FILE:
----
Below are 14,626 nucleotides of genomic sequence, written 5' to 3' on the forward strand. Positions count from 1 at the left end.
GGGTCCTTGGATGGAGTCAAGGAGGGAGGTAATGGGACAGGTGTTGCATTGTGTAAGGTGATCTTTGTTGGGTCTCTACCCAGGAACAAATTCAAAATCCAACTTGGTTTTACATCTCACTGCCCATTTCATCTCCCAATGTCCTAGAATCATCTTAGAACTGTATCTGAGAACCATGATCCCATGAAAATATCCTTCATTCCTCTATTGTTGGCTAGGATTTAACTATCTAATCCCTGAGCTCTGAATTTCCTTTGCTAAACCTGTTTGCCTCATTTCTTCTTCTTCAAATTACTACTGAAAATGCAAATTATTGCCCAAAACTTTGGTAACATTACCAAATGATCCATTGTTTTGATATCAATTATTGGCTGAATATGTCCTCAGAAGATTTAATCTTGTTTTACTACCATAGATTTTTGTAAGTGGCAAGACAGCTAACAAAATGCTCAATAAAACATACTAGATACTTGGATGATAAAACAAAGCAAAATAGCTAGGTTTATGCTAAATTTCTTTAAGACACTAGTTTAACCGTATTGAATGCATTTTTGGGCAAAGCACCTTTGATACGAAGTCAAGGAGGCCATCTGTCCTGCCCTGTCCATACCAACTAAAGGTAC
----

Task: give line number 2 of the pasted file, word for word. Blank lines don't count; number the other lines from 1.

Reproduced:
GGGTCCTTGGATGGAGTCAAGGAGGGAGGTAATGGGACAGGTGTTGCATTGTGTAAGGTGATCTTTGTTGGGTCTCTACCCAGGAACAAATTCAAAATCCAACTTGGTTTTACATCTCACTGCCCATTTCATCTCCCAATGTCCTAGAATCATCTTAGAACTGTATCTGAGAACCATGATCCCATGAAAATATCCTTCATTCCTCTATTGTTGGCTAGGATTTAACTATCTAATCCCTGAGCTCTGAATTTCCTTTGCTAAACCTGTTTGCCTCATTTCTTCTTCTTCAAATTACTACTGAAAATGCAAATTATTGCCCAAAACTTTGGTAACATTACCAAATGATCCATTGTTTTGATATCAATTATTGGCTGAATATGTCCTCAGAAGATTTAATCTTGTTTTACTACCATAGATTTTTGTAAGTGGCAAGACAGCTAACAAAATGCTCAATAAAACATACTAGATACTTGGATGATAAAACAAAGCAAAATAGCTAGGTTTATGCTAAATTTCTTTAAGACACTAGTTTAACCGTATTGAATGCATTTTTGGGCAAAGCACCTTTGATACGAAGTCAAGGAGGCCATCTGTCCTGCCCTGTCCATACCAACTAAAGGTAC